The Principle Of Optimal Biodiversity: Why Nature Needs Diversity And How It Achieves It
Biodiversity conservation is a vital task for humanity as IPBES (1, see section 3.2, pp. 196) recently stated once again. The principle of optimal biodiversity (2, 3) is an attempt to help in this by returning to a biological basis and trying to understand why nature needs diversity.
If diversity is an adaptation
We suppose that the inner diversity (i.e. the diversity of the components) of a biological system is an adaptive trait associated with its effectiveness, resilience, and viability. Biological systems with optimal diversity are the most effective and viable. Any shift away from optimal diversity decreases the effectiveness and viability of a biological system or even eventually destroys it.
Optimal biodiversity is established during an interaction of different hierarchical levels of life. Our theoretical models (2, 3, 4, 6) studied only a small fragment of life hierarchy, namely, populations and communities consisting of them, i.e. intrapopulation and species diversity. Further thinking comes from these models.
The opposite reaction of population and community levels – two sides of the same coin
The optimal values of intrapopulation and species diversity depend on the environment parameters (the amount of available resources and the degree of stability) in the opposite mode. Optimal intrapopulation diversity decreases in more stable conditions, while optimal species richness increases. Optimal species richness also increases in more “rich” conditions, and optimal intrapopulation diversity does not depend on the amount of resources. Intrapopulation and species diversity present two inseparable aspects of biological hierarchy, and the difference in their reaction indicates specific roles in the adaptation process.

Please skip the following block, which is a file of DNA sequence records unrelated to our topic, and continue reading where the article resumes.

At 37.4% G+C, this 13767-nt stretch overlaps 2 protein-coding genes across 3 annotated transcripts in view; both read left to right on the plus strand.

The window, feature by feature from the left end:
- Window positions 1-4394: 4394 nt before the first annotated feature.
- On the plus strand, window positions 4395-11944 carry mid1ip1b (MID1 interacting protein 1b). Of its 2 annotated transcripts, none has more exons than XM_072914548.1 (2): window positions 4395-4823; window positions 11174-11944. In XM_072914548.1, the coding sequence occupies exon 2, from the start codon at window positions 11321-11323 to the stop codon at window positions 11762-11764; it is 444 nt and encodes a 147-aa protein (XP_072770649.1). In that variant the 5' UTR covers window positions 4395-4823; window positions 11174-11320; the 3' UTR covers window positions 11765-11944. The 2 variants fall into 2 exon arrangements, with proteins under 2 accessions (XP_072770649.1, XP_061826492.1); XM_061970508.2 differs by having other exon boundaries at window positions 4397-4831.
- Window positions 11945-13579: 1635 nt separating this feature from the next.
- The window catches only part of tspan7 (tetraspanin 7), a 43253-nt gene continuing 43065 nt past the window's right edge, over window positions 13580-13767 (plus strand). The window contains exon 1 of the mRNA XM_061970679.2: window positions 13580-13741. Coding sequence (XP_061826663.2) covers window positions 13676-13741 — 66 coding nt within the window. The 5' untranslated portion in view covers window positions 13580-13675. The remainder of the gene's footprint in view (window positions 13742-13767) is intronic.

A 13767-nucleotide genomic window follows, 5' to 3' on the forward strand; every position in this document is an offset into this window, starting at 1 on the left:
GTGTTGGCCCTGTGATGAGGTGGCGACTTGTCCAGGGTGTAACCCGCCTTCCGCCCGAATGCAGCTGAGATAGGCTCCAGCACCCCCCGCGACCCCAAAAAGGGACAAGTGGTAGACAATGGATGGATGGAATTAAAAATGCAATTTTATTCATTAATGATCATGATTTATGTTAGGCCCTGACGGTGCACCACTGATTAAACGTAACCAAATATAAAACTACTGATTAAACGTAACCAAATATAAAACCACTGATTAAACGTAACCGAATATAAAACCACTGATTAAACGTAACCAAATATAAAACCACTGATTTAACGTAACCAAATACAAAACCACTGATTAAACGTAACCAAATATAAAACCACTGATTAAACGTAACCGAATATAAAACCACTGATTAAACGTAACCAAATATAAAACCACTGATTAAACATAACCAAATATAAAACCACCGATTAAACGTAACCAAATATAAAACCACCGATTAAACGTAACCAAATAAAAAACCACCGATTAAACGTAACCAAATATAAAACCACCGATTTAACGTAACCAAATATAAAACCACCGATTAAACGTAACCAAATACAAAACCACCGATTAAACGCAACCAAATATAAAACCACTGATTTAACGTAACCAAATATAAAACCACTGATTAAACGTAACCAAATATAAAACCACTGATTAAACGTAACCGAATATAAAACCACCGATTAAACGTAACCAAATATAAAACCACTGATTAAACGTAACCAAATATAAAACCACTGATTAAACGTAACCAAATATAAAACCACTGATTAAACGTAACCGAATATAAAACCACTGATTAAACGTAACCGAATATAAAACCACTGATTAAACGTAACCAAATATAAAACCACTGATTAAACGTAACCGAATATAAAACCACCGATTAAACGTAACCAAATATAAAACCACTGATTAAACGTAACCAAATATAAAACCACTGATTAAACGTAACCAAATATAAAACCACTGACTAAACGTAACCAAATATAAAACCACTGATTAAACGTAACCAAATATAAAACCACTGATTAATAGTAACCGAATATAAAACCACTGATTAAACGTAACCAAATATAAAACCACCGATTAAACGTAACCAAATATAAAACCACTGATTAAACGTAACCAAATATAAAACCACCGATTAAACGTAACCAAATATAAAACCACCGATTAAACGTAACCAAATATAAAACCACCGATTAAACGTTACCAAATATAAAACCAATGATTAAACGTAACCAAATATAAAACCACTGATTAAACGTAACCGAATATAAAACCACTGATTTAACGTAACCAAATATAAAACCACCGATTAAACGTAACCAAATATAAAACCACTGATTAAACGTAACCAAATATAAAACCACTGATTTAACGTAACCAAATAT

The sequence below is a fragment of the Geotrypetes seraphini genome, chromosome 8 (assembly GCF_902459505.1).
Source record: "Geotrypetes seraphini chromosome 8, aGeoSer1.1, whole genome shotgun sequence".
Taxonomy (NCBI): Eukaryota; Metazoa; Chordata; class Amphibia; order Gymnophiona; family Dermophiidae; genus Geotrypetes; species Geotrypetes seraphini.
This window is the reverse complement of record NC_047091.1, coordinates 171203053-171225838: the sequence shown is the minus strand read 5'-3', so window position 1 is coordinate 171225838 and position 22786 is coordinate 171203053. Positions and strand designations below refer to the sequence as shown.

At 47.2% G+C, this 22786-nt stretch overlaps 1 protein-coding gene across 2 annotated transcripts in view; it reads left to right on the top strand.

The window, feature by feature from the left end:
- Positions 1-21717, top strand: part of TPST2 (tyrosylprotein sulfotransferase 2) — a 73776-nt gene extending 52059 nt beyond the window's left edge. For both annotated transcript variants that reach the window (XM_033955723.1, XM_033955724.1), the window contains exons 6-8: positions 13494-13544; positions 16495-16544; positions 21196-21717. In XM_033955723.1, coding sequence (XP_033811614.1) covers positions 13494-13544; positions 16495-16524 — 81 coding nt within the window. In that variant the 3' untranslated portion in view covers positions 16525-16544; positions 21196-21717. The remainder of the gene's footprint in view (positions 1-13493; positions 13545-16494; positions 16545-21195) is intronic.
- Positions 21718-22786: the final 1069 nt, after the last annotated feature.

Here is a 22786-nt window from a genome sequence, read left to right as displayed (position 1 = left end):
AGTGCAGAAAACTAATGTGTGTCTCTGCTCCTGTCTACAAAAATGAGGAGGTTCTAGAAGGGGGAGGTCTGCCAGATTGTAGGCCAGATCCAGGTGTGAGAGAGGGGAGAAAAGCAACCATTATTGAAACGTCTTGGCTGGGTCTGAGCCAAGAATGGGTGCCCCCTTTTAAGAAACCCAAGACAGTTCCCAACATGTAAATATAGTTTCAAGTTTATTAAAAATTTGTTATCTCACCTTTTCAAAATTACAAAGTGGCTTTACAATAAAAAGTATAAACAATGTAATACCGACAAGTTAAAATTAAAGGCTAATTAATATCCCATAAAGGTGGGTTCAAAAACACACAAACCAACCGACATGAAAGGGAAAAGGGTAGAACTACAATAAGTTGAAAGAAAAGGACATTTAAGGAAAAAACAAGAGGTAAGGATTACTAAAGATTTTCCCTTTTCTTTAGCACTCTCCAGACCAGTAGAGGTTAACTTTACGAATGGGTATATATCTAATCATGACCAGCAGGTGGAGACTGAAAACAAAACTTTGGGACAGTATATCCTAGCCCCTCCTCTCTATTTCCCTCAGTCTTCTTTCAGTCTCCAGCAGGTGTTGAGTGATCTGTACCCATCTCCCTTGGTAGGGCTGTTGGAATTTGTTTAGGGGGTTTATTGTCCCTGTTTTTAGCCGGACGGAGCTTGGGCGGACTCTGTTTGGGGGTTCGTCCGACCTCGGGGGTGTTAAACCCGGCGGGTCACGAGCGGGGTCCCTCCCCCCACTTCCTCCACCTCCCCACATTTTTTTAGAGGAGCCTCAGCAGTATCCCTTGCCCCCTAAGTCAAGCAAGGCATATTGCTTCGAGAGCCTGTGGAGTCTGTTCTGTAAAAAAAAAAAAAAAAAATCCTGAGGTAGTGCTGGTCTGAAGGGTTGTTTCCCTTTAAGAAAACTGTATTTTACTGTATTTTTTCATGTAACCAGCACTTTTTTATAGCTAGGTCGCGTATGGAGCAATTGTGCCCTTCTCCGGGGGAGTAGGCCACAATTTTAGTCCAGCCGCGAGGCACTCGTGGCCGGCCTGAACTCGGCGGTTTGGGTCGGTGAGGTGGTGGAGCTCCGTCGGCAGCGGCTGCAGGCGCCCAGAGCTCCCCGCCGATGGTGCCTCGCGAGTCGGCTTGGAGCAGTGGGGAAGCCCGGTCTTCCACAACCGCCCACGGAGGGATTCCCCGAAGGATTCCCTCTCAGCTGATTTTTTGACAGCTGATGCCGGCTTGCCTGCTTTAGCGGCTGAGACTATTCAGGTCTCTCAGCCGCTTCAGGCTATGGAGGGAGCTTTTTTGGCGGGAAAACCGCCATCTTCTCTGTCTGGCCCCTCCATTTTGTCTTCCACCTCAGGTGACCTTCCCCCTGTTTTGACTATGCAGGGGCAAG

Bottom-up optimization: components define diversity at the upper level
The optimal diversity values depend on the following population parameters:
– the width of the zone of ecological tolerance of individuals;
– the maximum population growth rate and mortality rate;
– the base resource costs of phenotypes and the cost of expansion of the tolerance zone.
Any improvement of each of these parameters that increases population viability leads to the same changes in optimal diversity, as stabilization of the environment. Thus, populations have different ways to compensate environmental instability: increasing a population growth rate, decreasing mortality, broadening individual tolerance zones, lowering the resource costs of phenotypes. These mechanisms can work within a population due to its adaptive capabilities, and within a community due to changes in the species composition, for example, shifting between K- and r-strategists and between specialists and generalists.
Improvement of any of the above parameters with the others remaining unchanged can be interpreted as an increase in the evolutionary level of organisms which, thus, may lead to a decrease in optimal intrapopulation diversity and an increase in optimal species diversity.